Project Lead(s): Agnes Nyabigambo
Cervical cancer (CC), the third most common cancer in women, causing over 270,000 deaths worldwide each year. In Uganda, CC is the most common cancer among women, with the incidence of 47.5 per 100,000 – one of the highest incidences in the world.
CC is preventable by primary prevention using the human papilloma virus (HPV) vaccine or secondary prevention through screening, early detection and treatment of pre-cancerous lesions before they turn into invasive cancer.
Visual inspection of the cervix with acetic acid (VIA) is highly effective as a primary screening tool and is affordable, but studies have demonstrated that limited knowledge about CC, poverty and unfriendly health workers are potential barriers to the success of screening programs.
We developed and piloted a novel screening method where mothers who bring their children for routine immunizations are also screened for cervical cancer (CC). We used a simple, fast and low-cost technique that requires only visual inspection of CC lesions on the cervix upon application of 5% acetic acid by trained female nurses.
This pilot project was designed to assess the acceptability and performance of nurse-led cervical cancer screening using visual inspection with VIA in the setting of a rural childhood immunization clinic in Uganda.
A total of 777 women were screened for cervical cancer and the primary outcome was acceptance of VIA testing.
Samples for Papanicolaou (Pap) smear testing were also taken in a sub-set of women and test results were used as a gold standard for assessing the performance of VIA.
The results of the study showed that cervical cancer screening is highly acceptable and potentially scalable in the setting of immunization clinics in Uganda.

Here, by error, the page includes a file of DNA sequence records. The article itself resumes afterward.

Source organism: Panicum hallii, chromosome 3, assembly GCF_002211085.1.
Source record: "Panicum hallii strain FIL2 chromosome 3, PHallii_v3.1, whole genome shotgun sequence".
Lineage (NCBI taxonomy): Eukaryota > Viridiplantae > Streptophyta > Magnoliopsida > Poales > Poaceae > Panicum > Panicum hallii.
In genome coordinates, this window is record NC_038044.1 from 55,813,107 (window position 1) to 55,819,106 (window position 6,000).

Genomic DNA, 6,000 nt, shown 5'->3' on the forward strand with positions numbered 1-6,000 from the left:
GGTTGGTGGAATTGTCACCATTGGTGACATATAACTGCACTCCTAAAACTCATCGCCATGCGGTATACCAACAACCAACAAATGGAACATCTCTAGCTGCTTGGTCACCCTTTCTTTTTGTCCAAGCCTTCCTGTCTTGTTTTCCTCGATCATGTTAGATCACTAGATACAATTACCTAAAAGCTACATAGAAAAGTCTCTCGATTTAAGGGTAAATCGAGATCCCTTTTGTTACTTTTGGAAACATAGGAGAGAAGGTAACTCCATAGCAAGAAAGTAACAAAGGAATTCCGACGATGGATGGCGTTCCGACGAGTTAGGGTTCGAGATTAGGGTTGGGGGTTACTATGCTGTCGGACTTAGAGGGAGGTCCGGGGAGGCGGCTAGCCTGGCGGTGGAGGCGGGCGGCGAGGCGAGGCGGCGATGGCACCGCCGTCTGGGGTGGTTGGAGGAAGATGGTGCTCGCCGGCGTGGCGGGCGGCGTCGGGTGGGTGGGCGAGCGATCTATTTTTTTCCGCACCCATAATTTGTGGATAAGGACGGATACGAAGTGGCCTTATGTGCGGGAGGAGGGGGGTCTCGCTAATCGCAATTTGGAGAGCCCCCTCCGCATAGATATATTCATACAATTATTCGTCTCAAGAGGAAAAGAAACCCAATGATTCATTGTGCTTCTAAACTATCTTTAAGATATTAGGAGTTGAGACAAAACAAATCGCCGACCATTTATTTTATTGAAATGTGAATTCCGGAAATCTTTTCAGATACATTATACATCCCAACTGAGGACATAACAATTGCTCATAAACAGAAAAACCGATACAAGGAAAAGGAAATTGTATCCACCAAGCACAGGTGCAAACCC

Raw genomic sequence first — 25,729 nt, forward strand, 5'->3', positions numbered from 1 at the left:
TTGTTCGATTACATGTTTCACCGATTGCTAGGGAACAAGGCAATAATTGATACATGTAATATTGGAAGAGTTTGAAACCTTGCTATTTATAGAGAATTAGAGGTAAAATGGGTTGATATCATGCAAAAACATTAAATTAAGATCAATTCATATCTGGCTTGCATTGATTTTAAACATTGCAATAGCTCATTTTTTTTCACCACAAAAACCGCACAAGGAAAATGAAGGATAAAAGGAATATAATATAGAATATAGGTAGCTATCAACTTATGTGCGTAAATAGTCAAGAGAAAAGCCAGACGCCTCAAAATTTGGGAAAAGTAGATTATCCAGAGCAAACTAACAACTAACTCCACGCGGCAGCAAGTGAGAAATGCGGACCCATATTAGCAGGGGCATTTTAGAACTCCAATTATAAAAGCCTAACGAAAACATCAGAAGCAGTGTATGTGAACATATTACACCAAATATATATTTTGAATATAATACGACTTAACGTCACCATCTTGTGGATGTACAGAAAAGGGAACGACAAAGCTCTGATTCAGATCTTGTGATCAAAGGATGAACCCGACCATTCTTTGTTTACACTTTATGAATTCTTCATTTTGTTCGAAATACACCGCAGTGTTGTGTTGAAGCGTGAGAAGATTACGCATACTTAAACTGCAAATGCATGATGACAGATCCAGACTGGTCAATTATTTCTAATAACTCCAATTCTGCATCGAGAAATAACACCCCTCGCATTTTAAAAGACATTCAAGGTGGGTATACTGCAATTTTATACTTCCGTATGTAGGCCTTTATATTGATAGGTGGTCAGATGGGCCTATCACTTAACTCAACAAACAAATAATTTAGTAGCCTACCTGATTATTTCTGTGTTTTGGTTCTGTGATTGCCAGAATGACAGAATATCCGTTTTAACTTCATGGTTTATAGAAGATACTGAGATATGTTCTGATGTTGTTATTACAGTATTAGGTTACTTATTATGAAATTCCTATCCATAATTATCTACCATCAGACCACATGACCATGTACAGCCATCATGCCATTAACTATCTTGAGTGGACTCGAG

During the study period, 777 women were screened for cervical cancer. Of these, 593 were screened for cervical cancer using the VIA method only, 79 women were screened using the Pap smear method only and 105 women were screened using both the VIA and Pap smear methods.
A total of 18 women screened using the VIA method tested positive and were referred to the Uganda Cancer Institute at Mulago Hospital in Kampala, while 105 of the women screened using the VIA method were diagnosed with other sexually related infections and were referred to the outpatient department at the Luweero Health Center HCIV for treatment.
Using Pap smears, a total of 59 smears were diagnosed with abnormal cells.
In addition to providing direct medical care, study activities averted morbidity and possible mortality.
The study team will be applying to scale up the project and have identified traditional research funding organizations, such as the U.S. National Institutes of Health and the World Health Organization Uganda Country Office, which seem interested in the work.
Study activities have been described at conferences.